Gill, Imran Khan’s spokesperson, said that Khan had passed an executive order requiring unelected members of his cabinet to declare their assets, in addition to the asset disclosures already required of members of the National Assembly under Pakistani law. By Margot Gibbs and Malia Politzer
In 2018, Imran Khan, the Pakistani cricketing legend turned anti-corruption campaigner finally broke through.
After more than two decades in the political wilderness, the charismatic Oxford-educated media star seized on the publication of the Panama Papers, the 2016 journalistic exposé that revealed the offshore secrets of the global elite. Among the findings: The children of Pakistan’s sitting prime minister secretly owned a string of luxury London apartments.
Riding a wave of public outrage, Khan led protests around the country and a sit-in at the residence of Prime Minister Nawaz Sharif, demanding that he step down. With the support of the military establishment, Khan propelled his reformist party, Pakistan Tehreek-e-Insaf (PTI), or Pakistan Movement for Justice, past its rivals in the 2018 national elections and propelled himself into the prime minister’s office in Islamabad.
In a televised victory speech, Khan promised a new era.
“We will establish supremacy of the law,” he said. “Whoever violates the law, we will act against them. Our state institutions will be so strong that they will stop corruption. Accountability will start with me, then my ministers, and then it will go from there.”
Now leaked documents reveal that key members of Khan’s inner circle, including cabinet ministers, their families and major financial backers have secretly owned an array of companies and trusts holding millions of dollars of hidden wealth. Military leaders have been implicated as well. The documents contain no suggestion that Khan himself owns offshore companies.
Among those whose holdings have been exposed are Khan’s finance minister, Shaukat Fayaz Ahmed Tarin, and his family, and the son of Khan’s former adviser for finance and revenue, Waqar Masood Khan. The records also reveal the offshore dealings of a top PTI donor, Arif Naqvi, who is facing fraud charges in the United States.
The files show how Chaudhry Moonis Elahi, a key political ally of Imran Khan’s, planned to put the proceeds from an allegedly corrupt business deal into a secret trust, concealing them from Pakistan’s tax authorities. Elahi did not respond to ICIJ’s repeated requests for comment. Today, a family spokesman told ICIJ’s media partners that, “due to political victimisation misleading interpretations and data have been circulated in files for nefarious reasons.” He added that the family’s assets “are declared as per applicable law”.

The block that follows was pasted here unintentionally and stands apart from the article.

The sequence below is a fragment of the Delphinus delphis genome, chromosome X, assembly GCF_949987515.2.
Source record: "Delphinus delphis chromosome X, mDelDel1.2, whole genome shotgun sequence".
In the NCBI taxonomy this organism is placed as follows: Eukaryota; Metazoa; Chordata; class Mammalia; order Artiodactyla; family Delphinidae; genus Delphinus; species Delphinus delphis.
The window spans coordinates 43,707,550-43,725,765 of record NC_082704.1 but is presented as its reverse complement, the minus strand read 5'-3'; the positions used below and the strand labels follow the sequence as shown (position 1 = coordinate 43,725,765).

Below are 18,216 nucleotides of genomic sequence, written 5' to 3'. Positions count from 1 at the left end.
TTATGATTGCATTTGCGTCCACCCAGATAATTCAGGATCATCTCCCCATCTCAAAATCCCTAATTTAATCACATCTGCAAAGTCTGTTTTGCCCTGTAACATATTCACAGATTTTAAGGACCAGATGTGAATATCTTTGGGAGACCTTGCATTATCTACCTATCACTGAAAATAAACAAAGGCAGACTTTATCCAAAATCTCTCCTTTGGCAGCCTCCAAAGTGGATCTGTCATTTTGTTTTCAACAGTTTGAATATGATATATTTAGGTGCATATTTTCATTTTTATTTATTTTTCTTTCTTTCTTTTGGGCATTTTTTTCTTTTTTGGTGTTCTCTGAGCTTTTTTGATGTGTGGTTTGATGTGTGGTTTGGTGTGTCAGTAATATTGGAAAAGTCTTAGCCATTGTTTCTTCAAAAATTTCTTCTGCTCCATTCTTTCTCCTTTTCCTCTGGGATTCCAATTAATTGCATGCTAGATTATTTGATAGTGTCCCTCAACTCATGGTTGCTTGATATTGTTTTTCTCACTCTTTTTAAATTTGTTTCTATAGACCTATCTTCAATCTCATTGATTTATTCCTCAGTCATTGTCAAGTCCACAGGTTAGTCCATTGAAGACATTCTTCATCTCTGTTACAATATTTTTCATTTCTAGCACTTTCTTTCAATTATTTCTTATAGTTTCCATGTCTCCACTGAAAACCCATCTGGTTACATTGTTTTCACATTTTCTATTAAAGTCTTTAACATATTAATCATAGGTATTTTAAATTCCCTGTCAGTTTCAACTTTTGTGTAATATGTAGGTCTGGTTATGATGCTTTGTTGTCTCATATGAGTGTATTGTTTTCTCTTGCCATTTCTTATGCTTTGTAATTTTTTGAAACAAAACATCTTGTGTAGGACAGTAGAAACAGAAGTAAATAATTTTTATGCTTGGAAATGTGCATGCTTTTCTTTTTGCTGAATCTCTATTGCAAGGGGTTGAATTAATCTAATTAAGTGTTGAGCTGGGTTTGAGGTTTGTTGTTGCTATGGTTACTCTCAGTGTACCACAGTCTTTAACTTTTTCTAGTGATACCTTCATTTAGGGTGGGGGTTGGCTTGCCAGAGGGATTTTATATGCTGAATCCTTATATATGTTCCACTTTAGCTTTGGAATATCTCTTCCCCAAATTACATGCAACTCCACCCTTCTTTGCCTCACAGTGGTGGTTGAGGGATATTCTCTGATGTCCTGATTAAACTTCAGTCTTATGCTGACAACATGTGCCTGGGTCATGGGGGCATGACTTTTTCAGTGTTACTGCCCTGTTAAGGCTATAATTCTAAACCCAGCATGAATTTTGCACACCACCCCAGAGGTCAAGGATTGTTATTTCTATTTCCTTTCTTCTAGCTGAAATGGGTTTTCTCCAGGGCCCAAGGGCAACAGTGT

In one of several offshore holdings involving military leaders and their families, a luxury London apartment was transferred from the son of a famous Indian movie director to the wife of a three-star general. The general told ICIJ the property purchase was disclosed and proper; his wife didn’t reply.
The revelations are part of the Pandora Papers, a new global investigation into the shadowy offshore financial system that allows multinational corporations, the rich, famous and powerful to avoid taxes and otherwise shield their wealth. The probe is based on more than 11.9 million confidential files from 14 offshore services firms leaked to the International Consortium of Investigative Journalists and shared with 150 news organizations around the world.
The window into the personal finances of individual Pakistani generals is especially rare and provides a glimpse at how top military officers – known in Pakistan as “The Establishment” – use offshore to quietly enrich themselves while maintaining, until now, the military’s image as a bulwark against civilian corruption.
In the 48 hours leading up to the publication of the Pandora Papers, a Pakistani television station, ARY-News, reported that, “the owner of two offshore companies registered at a similar address as of Prime Minister Imran Khan has revealed that they were registered by him on a different address and denied any role of the premier in this regard.” The story also attributed the information to “a database of the offshore companies.”
ARY-News is not an ICIJ partner and doesn’t have access to ICIJ data.
In its reporting prior to publication, ICIJ had asked Khan about the same companies. A Khan spokesman told ICIJ that the prime minister had no link to either, adding that two houses in the same neighborhood share an address, providing a map as evidence.
The spokesman also told ARY-News that Khan denied any connection to the companies, adding that their owner “never met Imran Khan face to face and it may however be possible that they had attended an extended family function.”
The Pandora Papers investigation exposes civilian government and military leaders who have been hiding vast amounts of wealth in a country plagued by widespread poverty and tax avoidance.
The newly leaked records reveal the use of offshore services by Pakistan’s elites that rivals the findings of the Panama Papers, which led to Sharif’s downfall and helped propel Imran Khan to power three years ago.
Today, a few hours before the Pandora Papers’ publication, Khan’s spokesperson told a press conference that the prime minister, “has no offshore company but if any of his ministers [or] advisers have it will be their individual acts and they will have to be held accountable.”
An unaccountable military elite